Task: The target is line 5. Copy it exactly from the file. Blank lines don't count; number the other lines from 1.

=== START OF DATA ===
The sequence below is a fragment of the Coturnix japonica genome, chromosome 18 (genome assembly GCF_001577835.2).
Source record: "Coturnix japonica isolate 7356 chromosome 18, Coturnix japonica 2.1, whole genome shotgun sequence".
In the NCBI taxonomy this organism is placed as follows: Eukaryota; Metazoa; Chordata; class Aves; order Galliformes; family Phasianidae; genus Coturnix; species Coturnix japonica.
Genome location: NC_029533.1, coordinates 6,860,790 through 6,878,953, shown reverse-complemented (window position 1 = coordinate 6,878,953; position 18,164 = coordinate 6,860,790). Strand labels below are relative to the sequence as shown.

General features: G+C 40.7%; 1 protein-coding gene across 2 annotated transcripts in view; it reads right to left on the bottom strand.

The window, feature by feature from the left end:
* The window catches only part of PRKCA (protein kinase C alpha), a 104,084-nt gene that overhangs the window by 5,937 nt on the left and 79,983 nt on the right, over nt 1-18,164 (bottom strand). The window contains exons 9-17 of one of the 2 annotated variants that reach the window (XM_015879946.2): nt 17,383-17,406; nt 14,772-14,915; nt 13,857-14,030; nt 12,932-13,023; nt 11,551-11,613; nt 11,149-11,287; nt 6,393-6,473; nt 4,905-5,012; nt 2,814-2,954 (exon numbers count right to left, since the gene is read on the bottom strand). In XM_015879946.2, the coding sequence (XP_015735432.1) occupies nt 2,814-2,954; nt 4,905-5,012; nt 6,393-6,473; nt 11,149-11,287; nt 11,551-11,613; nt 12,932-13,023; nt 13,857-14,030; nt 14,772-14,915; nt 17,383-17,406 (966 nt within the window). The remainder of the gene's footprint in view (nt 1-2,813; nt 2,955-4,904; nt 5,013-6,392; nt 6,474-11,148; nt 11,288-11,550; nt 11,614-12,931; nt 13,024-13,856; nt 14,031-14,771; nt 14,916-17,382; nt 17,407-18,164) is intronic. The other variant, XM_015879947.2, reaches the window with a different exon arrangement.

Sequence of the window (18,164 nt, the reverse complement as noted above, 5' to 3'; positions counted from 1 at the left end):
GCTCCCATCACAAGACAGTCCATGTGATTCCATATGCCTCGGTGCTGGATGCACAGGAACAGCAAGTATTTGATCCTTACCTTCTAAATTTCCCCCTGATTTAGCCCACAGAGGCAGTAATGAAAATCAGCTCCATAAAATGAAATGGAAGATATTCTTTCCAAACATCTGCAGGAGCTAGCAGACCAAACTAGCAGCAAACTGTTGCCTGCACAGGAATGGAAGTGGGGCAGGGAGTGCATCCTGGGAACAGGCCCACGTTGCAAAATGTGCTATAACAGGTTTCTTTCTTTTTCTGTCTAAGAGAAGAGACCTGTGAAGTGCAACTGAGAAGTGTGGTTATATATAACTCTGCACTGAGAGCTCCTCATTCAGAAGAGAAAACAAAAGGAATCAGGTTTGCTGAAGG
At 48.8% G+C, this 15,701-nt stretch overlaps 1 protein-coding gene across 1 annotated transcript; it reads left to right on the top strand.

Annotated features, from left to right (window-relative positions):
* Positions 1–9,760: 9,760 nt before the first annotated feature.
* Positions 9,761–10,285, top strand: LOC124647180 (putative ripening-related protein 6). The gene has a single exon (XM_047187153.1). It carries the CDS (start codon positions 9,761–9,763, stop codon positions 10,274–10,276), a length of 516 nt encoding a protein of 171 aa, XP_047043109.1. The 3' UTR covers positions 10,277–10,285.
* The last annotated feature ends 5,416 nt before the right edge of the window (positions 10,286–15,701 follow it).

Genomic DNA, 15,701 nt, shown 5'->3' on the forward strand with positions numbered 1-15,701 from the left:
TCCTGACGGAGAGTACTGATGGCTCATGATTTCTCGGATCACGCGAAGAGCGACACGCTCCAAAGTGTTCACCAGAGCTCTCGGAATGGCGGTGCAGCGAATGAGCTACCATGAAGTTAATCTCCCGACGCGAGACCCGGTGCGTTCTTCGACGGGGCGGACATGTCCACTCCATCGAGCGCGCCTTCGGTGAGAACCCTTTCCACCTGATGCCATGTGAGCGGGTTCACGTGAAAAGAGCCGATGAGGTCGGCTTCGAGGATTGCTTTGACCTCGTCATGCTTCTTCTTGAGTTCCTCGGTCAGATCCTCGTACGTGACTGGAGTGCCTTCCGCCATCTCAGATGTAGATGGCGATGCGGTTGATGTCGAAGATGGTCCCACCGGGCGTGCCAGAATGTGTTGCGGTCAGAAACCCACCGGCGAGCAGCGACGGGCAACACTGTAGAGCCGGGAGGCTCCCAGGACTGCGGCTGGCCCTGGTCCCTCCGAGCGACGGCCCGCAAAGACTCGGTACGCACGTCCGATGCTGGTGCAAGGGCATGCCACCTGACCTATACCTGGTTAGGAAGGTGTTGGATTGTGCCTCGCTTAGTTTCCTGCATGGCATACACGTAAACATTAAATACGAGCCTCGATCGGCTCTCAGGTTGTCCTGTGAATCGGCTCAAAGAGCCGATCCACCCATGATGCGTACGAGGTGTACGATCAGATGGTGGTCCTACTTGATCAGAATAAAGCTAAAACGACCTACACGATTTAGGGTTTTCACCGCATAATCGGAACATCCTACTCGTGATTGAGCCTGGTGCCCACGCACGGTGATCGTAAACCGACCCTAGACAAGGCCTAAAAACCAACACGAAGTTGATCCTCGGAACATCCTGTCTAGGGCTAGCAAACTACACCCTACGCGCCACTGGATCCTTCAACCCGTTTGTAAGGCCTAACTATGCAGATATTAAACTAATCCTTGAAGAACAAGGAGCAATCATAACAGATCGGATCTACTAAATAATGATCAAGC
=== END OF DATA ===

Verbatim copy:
General features: G+C 40.7%; 1 protein-coding gene across 2 annotated transcripts in view; it reads right to left on the bottom strand.